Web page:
Underperforming employees can cost your business money, but dismissing an employee without following the law can be even more costly.
Here are a couple of tips to use, and common pitfalls to avoid:
In some industries it is common practice to be involved in several rounds of interviews, and a series of tests, as early investment in getting the right employee is well worth it.
Smaller employers might not be in a position to afford extensive testing, but there are other ways of evaluating the suitability of a candidate.
Make sure you carefully read any candidate’s CV or application form, and prepare questions for an interview that will allow you to get an accurate idea of their knowledge and skills.
Don’t simply assume that because the candidate was ‘‘involved in’’ a project, or ‘‘shared responsibility for’’ a task that they are able to do it unassisted.
Ask them to demonstrate with examples what they have done in the past, and how they will contribute to your organisation.
You should also evaluate the employee’s ability to fit into the organisation.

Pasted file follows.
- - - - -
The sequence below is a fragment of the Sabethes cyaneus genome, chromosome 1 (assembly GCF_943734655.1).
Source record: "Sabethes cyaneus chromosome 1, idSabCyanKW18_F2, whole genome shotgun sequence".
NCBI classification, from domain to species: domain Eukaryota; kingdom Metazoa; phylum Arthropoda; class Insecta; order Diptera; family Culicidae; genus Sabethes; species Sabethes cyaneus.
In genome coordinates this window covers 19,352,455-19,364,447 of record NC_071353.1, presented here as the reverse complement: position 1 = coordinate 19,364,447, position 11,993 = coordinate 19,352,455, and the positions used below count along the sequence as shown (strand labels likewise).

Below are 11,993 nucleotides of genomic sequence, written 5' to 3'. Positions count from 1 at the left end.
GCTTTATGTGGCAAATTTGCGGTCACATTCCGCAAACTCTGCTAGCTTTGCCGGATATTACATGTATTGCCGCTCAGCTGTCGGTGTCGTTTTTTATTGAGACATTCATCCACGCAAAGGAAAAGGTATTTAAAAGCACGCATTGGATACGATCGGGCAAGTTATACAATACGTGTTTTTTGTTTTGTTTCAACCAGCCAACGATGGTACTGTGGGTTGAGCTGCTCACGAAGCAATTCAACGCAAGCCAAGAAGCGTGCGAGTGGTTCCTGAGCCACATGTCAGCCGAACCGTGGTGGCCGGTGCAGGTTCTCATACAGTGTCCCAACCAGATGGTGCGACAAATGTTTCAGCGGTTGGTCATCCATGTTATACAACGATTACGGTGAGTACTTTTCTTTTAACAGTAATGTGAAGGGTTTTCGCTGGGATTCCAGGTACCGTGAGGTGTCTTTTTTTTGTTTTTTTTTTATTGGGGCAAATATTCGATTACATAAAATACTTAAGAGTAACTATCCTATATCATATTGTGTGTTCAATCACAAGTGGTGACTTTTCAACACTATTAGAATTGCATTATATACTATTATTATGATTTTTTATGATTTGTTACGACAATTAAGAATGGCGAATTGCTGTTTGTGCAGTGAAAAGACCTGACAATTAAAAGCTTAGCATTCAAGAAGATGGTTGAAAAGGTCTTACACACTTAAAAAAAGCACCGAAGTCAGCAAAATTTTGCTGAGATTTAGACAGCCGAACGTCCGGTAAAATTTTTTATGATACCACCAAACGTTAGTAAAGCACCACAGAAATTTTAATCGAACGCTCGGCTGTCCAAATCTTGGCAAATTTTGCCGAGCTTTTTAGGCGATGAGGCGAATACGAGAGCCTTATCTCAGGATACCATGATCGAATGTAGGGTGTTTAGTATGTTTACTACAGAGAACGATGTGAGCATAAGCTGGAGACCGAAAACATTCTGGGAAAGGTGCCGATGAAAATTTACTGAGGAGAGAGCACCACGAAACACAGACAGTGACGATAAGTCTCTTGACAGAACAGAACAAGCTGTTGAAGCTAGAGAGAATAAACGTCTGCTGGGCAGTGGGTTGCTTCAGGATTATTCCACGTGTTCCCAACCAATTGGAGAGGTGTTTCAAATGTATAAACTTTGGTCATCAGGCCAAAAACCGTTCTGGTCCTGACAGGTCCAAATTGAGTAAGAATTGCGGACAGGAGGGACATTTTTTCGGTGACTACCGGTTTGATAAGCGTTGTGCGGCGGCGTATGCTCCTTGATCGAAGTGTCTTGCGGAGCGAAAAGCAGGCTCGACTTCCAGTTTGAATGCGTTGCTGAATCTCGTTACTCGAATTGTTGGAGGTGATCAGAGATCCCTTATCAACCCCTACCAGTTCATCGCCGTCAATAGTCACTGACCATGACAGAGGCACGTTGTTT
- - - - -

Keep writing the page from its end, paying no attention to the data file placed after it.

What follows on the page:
Consider things like cultural fit, communication skills, motivations, interests, and their ability to work with others.
Having all the skills is no good if the employee won’t follow instructions, work well with others, or is disruptive to existing employees.
It is also a good idea to verify what they tell you, with a reliable reference or background check.
In some instances, it might be appropriate to ask a candidate to demonstrate their skills, by performing short unpaid tasks (like cook a meal, or greet customers).
It is crucial that the employee understands that he or she is not working, and that they have not been offered a job.
Rather they are still being ‘‘interviewed.
This part of the interview process must be reasonable, and you cannot disguise actual work as an interview.
If you need more time to evaluate the employee, a trial period may be more appropriate.
These are a fantastic way to observe an employee in the actual work environment for a more extended period of time.
If it becomes apparent during the trial period that the employee is not suitable, the employer can